The following is an email interview with Simon, one of our Sangha members, who recently attended a retreat at Gaia House, a meditation retreat centre near Newton Abbott in Devon, offering silent meditation retreats in the Buddhist tradition.
When did you decide to go and why?
Had my eye on the retreat (‘Breath by Breath’ with Jenny Wilks and Jaya Karen Rudgard) from November last year and was keen to explore Anapanasati (Mindfulness with Breathing) in a retreat setting.
What preparations did you make, what did you need to take (or were, or were not allowed to take)?
I prepared by reading Larry Rosenberg’s ‘Breath by Breath’ on which the retreat was based. I needed to take a tent (I could only get a camping place) and half the contents of my flat, 90% of which was completely unnecessary. ‘A bag with a toothbrush and a comb in’ would have sufficed. And a change of clothes. . . .sun cream, bug spray etc etc [probably needed some earplugs as well]. We were supposed to leave our mobile phones in our cars or I think they had a safe if you didn’t trust yourself. That was a blessing: a four day tech fast.
How was your journey to get there (and back)?
The journeys, both there and back, were fraught with dukkha. I made a whistle-stop tour along the way to visit friends from the mainland, a coffee here, a lunch there, a quick visit to the dentist and hygienist and a six mile run around Dursley golf course for good measure (I stayed overnight at a friend’s). Driving across Dartmoor on the morning of the retreat was nice. I’d forgotten how beautiful it was, not having been for a good 10 years. Journeying home was hard work. Often after retreats as soon as you hit the main roads you want to go and hide under a hedge because, well, those lorries are big and noisy and vaguely terrifying. On this occasion, I was momentarily possessed of dhammic superpowers (concentration, clarity, equanimity) and found everyone to be wading through treacle whilst I waltzed through the Devon Expressway Esso like a veritable master of flow. Two hours of hollering to rock music (to try and stay awake) along A roads and a full (read: full-bladdered) 60 minutes in Southampton’s rush hour traffic soon brought me back down to migraine humanity on Planet Dukkha, where I belong of course, by way of a midnight ferry after curry with friends and a Leonard Cohen drive home to Insomnia Bay.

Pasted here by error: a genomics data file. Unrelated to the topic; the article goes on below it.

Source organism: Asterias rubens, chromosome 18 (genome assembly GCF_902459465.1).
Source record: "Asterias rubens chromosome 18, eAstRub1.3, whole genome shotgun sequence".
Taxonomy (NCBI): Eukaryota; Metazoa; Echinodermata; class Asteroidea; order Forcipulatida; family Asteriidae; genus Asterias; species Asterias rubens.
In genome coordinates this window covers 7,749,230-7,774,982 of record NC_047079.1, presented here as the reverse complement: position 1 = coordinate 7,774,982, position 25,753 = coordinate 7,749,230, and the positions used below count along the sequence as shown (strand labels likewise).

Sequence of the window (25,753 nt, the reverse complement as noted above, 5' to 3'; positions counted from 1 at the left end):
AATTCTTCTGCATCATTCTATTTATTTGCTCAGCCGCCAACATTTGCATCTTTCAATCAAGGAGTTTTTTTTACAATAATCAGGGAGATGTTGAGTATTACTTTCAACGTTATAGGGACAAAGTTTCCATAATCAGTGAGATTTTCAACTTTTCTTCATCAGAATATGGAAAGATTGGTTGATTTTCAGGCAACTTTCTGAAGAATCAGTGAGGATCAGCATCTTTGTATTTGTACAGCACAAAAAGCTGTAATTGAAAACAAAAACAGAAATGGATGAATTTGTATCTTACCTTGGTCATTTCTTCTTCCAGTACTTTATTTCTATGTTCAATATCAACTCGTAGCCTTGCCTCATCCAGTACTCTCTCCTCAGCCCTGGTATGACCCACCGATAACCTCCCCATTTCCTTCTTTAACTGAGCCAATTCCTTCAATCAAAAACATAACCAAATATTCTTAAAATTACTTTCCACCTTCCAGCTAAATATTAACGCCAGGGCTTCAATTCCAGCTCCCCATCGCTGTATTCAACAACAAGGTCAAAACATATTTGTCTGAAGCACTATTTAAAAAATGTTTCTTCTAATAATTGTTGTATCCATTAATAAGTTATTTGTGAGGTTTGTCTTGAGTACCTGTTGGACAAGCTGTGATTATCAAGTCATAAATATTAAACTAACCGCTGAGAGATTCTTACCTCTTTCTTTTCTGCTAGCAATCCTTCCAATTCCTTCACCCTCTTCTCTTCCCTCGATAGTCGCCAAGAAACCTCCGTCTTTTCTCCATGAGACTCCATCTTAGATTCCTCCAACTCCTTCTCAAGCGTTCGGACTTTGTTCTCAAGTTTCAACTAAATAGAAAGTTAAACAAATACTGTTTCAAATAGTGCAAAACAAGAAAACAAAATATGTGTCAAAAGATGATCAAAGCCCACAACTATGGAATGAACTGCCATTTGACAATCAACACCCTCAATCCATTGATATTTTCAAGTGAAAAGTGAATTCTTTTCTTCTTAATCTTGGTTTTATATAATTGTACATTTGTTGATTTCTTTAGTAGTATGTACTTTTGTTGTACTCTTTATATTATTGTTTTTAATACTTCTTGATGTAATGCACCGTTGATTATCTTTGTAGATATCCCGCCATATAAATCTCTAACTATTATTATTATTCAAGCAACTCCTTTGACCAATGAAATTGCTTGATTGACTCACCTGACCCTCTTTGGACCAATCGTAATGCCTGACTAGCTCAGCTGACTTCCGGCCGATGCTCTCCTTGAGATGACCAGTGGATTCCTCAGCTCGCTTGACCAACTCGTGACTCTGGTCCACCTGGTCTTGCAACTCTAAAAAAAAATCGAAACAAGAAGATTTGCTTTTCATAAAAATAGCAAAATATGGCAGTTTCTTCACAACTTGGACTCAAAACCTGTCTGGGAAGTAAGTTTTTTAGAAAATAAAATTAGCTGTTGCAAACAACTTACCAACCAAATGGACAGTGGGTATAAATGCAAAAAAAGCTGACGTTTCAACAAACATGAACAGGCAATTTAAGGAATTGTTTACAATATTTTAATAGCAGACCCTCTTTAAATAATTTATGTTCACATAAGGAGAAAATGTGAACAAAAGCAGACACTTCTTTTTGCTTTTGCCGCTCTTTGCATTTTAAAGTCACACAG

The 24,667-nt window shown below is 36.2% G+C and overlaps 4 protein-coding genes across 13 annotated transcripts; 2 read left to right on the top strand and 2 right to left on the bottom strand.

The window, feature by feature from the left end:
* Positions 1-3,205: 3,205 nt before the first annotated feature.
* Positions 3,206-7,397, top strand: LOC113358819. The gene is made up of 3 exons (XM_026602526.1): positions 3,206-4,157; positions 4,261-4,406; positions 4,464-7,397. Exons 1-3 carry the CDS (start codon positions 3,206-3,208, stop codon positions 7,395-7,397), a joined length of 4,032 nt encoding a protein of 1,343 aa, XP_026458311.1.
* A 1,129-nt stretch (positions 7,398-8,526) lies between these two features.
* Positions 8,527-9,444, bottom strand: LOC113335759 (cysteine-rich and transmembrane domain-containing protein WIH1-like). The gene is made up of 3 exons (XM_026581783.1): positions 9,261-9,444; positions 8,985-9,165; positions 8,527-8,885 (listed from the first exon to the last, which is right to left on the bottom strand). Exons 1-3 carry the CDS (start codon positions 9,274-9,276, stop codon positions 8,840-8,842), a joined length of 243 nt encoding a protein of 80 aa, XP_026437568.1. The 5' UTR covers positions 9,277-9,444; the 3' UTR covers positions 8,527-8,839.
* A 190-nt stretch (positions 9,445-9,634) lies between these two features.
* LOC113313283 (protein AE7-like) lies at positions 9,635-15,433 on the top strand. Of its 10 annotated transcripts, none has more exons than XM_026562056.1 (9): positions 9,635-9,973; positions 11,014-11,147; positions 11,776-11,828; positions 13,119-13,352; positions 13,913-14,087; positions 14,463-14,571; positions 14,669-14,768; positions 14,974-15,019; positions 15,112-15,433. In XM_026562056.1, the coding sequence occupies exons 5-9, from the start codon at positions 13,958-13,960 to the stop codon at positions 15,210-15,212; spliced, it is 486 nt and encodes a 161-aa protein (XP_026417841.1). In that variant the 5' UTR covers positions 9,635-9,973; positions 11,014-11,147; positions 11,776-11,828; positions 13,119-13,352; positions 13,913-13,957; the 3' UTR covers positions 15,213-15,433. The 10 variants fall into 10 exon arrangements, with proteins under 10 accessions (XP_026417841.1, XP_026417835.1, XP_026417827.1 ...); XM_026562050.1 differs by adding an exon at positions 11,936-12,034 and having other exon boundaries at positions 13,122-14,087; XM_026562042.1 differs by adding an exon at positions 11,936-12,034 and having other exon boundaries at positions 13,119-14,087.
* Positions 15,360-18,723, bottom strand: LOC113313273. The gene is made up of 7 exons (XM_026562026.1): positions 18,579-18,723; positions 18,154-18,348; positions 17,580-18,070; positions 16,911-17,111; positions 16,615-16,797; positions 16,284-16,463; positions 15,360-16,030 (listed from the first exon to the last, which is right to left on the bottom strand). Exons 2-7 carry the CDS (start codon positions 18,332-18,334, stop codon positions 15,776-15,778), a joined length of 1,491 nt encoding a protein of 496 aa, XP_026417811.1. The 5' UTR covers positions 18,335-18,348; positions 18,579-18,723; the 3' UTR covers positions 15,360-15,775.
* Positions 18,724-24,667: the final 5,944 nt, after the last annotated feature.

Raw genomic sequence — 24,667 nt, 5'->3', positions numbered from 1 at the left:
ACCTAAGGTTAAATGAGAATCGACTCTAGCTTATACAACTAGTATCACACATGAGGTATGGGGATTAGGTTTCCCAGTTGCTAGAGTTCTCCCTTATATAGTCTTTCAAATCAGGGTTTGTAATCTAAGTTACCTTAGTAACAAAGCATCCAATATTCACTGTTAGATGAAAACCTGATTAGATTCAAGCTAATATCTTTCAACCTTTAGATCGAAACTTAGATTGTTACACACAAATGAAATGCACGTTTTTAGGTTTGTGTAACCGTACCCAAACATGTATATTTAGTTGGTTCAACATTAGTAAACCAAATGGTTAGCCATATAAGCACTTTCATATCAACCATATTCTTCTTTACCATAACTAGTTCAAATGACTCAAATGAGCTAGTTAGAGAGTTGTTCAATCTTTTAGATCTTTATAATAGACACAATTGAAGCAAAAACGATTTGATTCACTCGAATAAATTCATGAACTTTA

What type of course did you undertake and why?
The course was based on the Anapanasati Sutta and we went through one of the Four Foundations of Mindfulness on each of the days we were there: mindfulness of the body, of feelings, of the mind and of dhammas. I’d been studying the Satipatthana Sutta and there is a clear relationship between the two suttas. They pretty much cover the same ground and I wanted to put into practice what I’d been reading about in a formal setting.
What was the environment like and how did it affect you?
The environment was very pleasant and peaceful and conducive to practice. The weather was pretty much perfect. The animals (the birds and the rabbits) seemed to sense that we humans were not a threat and would beak/snout about among us as we did our walking meditation on the lawn. Relaxation and equanimity were more or less an inevitability.
How did you get on with the other attendees and did that change and if so why?
Vibrations were good between most people as far as I could tell. It was a silent retreat so it was all just smiles and bows and emanations of what I assume was mostly warmth. Everyone seemed calm and content. Although there was one chap who was seemingly doing all he could to control his long stertorous (was it Ujjayi?) breathing as if he was rehearsing for the part of Darth Vader in the next Star Wars movie. He was also, on the third day, taking rather noisy, possibly frustrated or even angry, swigs from his water bottle before banging it down on the floor. I think some notes of complaint were made and he simmered down a bit by the evening so those of us in his vicinity were able to return to our own breathing.
What did you get out of your time there; What changed?
A heady blast of piti and sukha and an all-too-brief glimpse of not-self. A sighting of The Ox methinks, though not seen since so no change there. The retreat was a timely reminder of the value of intensive practice. I came away incredibly relaxed, possibly even too relaxed. High as a kite in fact. Found myself wandering in retro headphones around Tennyson Monument at 5am the following misty morning singing ‘Wish You Were Here’ at the top of my Milarepa lungs.
What was your highlight and/or fondest memory?
Sitting next to a Danish supermodel.
What was the worst of it?
Sitting next to a Danish supermodel.
Marks out of 10 (multiple categories if you like).
8 out of 10. Minus 1 for the bloke in the next tent who woke me up several times in the middle of the night, apparently talking to himself, though I reckon he was on the phone. And minus another 1 for the Parliament of Crow’s cacophonous dawn chorus which was, to put it mildly, ‘not pleasant’.